The baseball soared over the out-of-town scoreboard in left field and vanished into the concrete stands above. Matt Harvey angrily slapped the air in front of him and dropped his head.
If the sixth-inning home run by Khris Davis was a source of disappointment, the entirety of Harvey’s performance in the Angels’ 6-2 victory over the Oakland Athletics confirmed something the right-hander suspected.
“The Dark Knight” has returned.
In his first start for the Angels, the former All-Star limited the Athletics to four hits over six innings of a no-decision at the Oakland Coliseum. The only two runs he allowed were on the home run to Davis, which was launched with two outs and two strikes. He touched 95 mph with his fastball, not the triple-digit heat he delivered when he was an All-Star on the New York Mets, but enough to set up the off-speed pitches that confounded his opponents on this night.
Before the Athletics staged their home-opening ceremony the previous day, Harvey spoke as if he knew he was about to pitch a game like this.
“It’s been a while since I’ve come into a season and know I’m ready, know I’m throwing the ball where I want to,” he said.
Harvey embraced not only the promise of the new season, but the responsibility that accompanied it. He nodded as he listened to the Angels’ situation described to him, how the strength was the offense, how the concern was the pitching and how if he, and he specifically, had to pitch like the Matt Harvey of old if the team was to have any chance of doing something special.
“It’s going to be fun,” he said. “We’re ready to go. We’re going to hold our own.”
The performance was as uplifting as news of Justin Upton’s extended absence was dispiriting. Of the starting pitchers on the Angels, only Harvey has the potential to pitch like an ace. Only he is capable of leading an otherwise unproven staff. The game was the first sign he actually might.
The 30-year-old right-hander spent the previous couple of seasons rediscovering this form, only it’s hard to define exactly what “this” is.
“It’s kind of a gray area, where it didn’t feel right for a long time,” he said.
Harvey recovered quickly from the reconstructive elbow operation he underwent after the 2013 season, as he led the New York Mets to the World Series two seasons later. The procedure he underwent in 2016 to relieve him of thoracic outlet syndrome was another story.
That season, he experienced numbness in his pitching hand, the result of compressed nerves and blood vessels. The procedure to treat the condition consisted of the removal of his top rib and a neck muscle. What followed was a journey through darkness.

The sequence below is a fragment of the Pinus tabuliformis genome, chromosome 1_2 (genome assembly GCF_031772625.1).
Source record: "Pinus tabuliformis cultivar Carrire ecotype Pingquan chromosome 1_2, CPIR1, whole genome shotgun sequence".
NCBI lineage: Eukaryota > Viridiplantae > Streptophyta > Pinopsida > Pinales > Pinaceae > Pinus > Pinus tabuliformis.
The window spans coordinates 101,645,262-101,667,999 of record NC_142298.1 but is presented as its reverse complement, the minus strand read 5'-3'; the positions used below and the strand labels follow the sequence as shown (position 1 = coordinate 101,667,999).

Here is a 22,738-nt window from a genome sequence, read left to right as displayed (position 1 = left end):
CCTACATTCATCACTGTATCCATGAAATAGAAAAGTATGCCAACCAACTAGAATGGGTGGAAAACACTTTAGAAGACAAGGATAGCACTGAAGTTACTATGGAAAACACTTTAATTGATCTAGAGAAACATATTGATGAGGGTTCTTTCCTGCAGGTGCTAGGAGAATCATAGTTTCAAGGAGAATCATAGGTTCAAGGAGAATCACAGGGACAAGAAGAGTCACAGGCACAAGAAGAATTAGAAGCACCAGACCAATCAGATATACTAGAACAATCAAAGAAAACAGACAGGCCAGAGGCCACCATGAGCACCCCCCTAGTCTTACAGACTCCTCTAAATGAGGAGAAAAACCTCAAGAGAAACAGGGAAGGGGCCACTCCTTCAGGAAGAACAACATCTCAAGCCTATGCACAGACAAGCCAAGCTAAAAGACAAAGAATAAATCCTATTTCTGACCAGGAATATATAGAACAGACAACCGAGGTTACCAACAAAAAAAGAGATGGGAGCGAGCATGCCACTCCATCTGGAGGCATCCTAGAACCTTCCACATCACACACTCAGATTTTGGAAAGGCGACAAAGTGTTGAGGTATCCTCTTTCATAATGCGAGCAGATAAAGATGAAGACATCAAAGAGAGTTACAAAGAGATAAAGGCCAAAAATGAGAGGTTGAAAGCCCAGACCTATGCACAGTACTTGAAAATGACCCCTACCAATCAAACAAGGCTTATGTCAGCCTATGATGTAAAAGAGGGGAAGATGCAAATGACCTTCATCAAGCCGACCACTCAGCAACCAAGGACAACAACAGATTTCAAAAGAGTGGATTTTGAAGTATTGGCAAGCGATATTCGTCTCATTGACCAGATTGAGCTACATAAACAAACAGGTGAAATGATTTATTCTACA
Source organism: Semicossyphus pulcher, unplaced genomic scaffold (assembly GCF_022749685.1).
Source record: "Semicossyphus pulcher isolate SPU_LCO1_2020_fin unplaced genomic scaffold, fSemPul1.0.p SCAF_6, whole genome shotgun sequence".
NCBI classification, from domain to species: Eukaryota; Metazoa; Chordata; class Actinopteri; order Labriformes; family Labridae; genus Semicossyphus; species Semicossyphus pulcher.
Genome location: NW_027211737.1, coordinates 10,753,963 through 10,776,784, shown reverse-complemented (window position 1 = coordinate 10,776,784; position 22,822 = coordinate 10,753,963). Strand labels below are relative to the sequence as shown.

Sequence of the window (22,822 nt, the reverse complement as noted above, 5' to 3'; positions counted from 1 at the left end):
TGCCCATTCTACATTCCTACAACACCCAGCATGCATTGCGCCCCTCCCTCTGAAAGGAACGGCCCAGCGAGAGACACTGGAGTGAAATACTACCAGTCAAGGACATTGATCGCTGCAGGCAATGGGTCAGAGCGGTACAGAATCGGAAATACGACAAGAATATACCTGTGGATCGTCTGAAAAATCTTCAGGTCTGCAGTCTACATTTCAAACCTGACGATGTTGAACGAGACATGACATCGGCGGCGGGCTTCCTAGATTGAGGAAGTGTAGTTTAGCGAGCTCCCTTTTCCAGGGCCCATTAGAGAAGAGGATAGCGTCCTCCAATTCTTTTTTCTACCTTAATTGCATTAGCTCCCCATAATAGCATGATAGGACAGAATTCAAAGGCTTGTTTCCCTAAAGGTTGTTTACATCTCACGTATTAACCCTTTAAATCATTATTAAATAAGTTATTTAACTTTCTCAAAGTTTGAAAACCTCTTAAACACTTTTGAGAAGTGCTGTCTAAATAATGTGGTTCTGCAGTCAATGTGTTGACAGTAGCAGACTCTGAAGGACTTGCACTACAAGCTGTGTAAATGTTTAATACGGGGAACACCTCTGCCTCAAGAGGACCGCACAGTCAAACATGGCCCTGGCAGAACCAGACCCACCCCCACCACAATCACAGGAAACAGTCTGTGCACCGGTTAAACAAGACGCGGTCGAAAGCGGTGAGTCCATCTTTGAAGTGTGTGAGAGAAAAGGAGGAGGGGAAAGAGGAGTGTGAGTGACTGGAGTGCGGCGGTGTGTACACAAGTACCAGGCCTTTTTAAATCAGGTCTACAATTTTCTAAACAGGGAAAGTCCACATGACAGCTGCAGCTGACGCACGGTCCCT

“It wasn’t easy at first because there wasn’t much knowledge about what to do, how quick to do things,” Harvey said.
He didn’t know what to make of what he was feeling — or what he wasn’t.
“Your strength isn’t quite there,” he said. “There’s just so much extra space in your neck and shoulder. Nothing hurts or anything, but it’s just a feel thing. You couldn’t really feel where your arm was.”
What Harvey knows now that he didn’t know then was that every home run he would serve up in the coming years would move him closer to something resembling a recovery. Gradually, he was familiarizing himself with his slightly modified body and regaining his feel.
By this point, however, he had already experienced too much success to exercise patience. And because of his well-publicized affinity for the New York nightlife, the public wasn’t tolerant of his declining effectiveness, either.
In his first season after the operation, in 2017, Harvey was 5-7 with a 6.70 earned-run average. He was 0-2 with a 6.00 ERA through his first four starts of last season.
Looking back, Harvey thinks he started to feel like himself again in his last start with the Mets. He gave up three runs in the first inning and another three in the third, but blanked the Atlanta Braves over the next three innings.
The Mets were out of patience. They moved Harvey to the bullpen, then traded him to the Cincinnati Reds. In 24 starts with the Reds, he was 7-7 with a 4.50 ERA.
Those weren’t Dark Knight numbers, but his statistics weren’t as important as how he felt. What he suspected was confirmed by the radar gun readings, which showed him touching 98 mph with his fastball. In the first month of the season, his average fastball was 93 mph.
“That was huge … just to see the results and to feel that, to feel the good extension, the release of the ball and all that,” he said. “I knew it was in there. I could feel it coming back.”
More came back Friday. In the coming weeks and months, the Angels will be looking for him to recapture even more of what he lost.
Follow Dylan Hernandez on Twitter @dylanohernandez